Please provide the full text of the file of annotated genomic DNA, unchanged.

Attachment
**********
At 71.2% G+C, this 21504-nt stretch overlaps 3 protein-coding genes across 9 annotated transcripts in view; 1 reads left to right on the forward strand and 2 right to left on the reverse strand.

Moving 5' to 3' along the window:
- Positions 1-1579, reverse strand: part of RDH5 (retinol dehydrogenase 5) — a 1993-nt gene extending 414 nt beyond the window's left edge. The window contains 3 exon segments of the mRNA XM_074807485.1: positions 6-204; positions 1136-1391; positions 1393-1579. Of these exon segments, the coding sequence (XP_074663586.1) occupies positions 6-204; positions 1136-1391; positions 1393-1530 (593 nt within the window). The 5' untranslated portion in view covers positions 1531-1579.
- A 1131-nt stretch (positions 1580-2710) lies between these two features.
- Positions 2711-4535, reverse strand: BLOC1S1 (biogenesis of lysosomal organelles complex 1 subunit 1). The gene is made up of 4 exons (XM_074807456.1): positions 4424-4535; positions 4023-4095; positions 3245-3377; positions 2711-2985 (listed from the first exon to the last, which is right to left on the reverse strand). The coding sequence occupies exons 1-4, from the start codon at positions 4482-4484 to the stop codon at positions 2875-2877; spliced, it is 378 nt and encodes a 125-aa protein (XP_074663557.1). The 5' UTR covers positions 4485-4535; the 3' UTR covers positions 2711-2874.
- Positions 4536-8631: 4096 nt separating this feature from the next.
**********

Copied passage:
At 71.2% G+C, this 21504-nt stretch overlaps 3 protein-coding genes across 9 annotated transcripts in view; 1 reads left to right on the forward strand and 2 right to left on the reverse strand.

Moving 5' to 3' along the window:
- Positions 1-1579, reverse strand: part of RDH5 (retinol dehydrogenase 5) — a 1993-nt gene extending 414 nt beyond the window's left edge. The window contains 3 exon segments of the mRNA XM_074807485.1: positions 6-204; positions 1136-1391; positions 1393-1579. Of these exon segments, the coding sequence (XP_074663586.1) occupies positions 6-204; positions 1136-1391; positions 1393-1530 (593 nt within the window). The 5' untranslated portion in view covers positions 1531-1579.
- A 1131-nt stretch (positions 1580-2710) lies between these two features.
- Positions 2711-4535, reverse strand: BLOC1S1 (biogenesis of lysosomal organelles complex 1 subunit 1). The gene is made up of 4 exons (XM_074807456.1): positions 4424-4535; positions 4023-4095; positions 3245-3377; positions 2711-2985 (listed from the first exon to the last, which is right to left on the reverse strand). The coding sequence occupies exons 1-4, from the start codon at positions 4482-4484 to the stop codon at positions 2875-2877; spliced, it is 378 nt and encodes a 125-aa protein (XP_074663557.1). The 5' UTR covers positions 4485-4535; the 3' UTR covers positions 2711-2874.
- Positions 4536-8631: 4096 nt separating this feature from the next.